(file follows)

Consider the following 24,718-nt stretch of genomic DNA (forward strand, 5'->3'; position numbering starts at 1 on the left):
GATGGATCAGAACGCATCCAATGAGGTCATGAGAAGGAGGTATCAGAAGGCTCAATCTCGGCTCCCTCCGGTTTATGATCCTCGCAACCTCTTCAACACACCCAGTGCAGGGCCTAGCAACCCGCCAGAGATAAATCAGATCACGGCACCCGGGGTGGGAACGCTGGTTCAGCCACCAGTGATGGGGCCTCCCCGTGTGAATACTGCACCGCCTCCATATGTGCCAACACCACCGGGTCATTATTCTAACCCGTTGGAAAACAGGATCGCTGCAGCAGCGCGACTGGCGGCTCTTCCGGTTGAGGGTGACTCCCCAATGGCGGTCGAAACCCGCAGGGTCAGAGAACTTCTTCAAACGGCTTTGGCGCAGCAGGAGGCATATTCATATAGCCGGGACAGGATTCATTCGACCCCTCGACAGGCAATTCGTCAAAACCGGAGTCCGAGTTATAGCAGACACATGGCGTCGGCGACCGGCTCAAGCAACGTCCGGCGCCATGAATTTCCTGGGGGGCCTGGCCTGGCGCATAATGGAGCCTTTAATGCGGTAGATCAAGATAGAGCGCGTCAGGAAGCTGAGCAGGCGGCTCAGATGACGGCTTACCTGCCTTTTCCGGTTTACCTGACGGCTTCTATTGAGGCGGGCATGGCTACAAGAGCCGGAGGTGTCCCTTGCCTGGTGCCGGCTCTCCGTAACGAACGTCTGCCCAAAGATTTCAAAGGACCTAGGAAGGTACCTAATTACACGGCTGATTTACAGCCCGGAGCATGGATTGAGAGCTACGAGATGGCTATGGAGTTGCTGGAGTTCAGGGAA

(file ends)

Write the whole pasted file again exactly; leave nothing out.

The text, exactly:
Consider the following 24,718-nt stretch of genomic DNA (forward strand, 5'->3'; position numbering starts at 1 on the left):
GATGGATCAGAACGCATCCAATGAGGTCATGAGAAGGAGGTATCAGAAGGCTCAATCTCGGCTCCCTCCGGTTTATGATCCTCGCAACCTCTTCAACACACCCAGTGCAGGGCCTAGCAACCCGCCAGAGATAAATCAGATCACGGCACCCGGGGTGGGAACGCTGGTTCAGCCACCAGTGATGGGGCCTCCCCGTGTGAATACTGCACCGCCTCCATATGTGCCAACACCACCGGGTCATTATTCTAACCCGTTGGAAAACAGGATCGCTGCAGCAGCGCGACTGGCGGCTCTTCCGGTTGAGGGTGACTCCCCAATGGCGGTCGAAACCCGCAGGGTCAGAGAACTTCTTCAAACGGCTTTGGCGCAGCAGGAGGCATATTCATATAGCCGGGACAGGATTCATTCGACCCCTCGACAGGCAATTCGTCAAAACCGGAGTCCGAGTTATAGCAGACACATGGCGTCGGCGACCGGCTCAAGCAACGTCCGGCGCCATGAATTTCCTGGGGGGCCTGGCCTGGCGCATAATGGAGCCTTTAATGCGGTAGATCAAGATAGAGCGCGTCAGGAAGCTGAGCAGGCGGCTCAGATGACGGCTTACCTGCCTTTTCCGGTTTACCTGACGGCTTCTATTGAGGCGGGCATGGCTACAAGAGCCGGAGGTGTCCCTTGCCTGGTGCCGGCTCTCCGTAACGAACGTCTGCCCAAAGATTTCAAAGGACCTAGGAAGGTACCTAATTACACGGCTGATTTACAGCCCGGAGCATGGATTGAGAGCTACGAGATGGCTATGGAGTTGCTGGAGTTCAGGGAA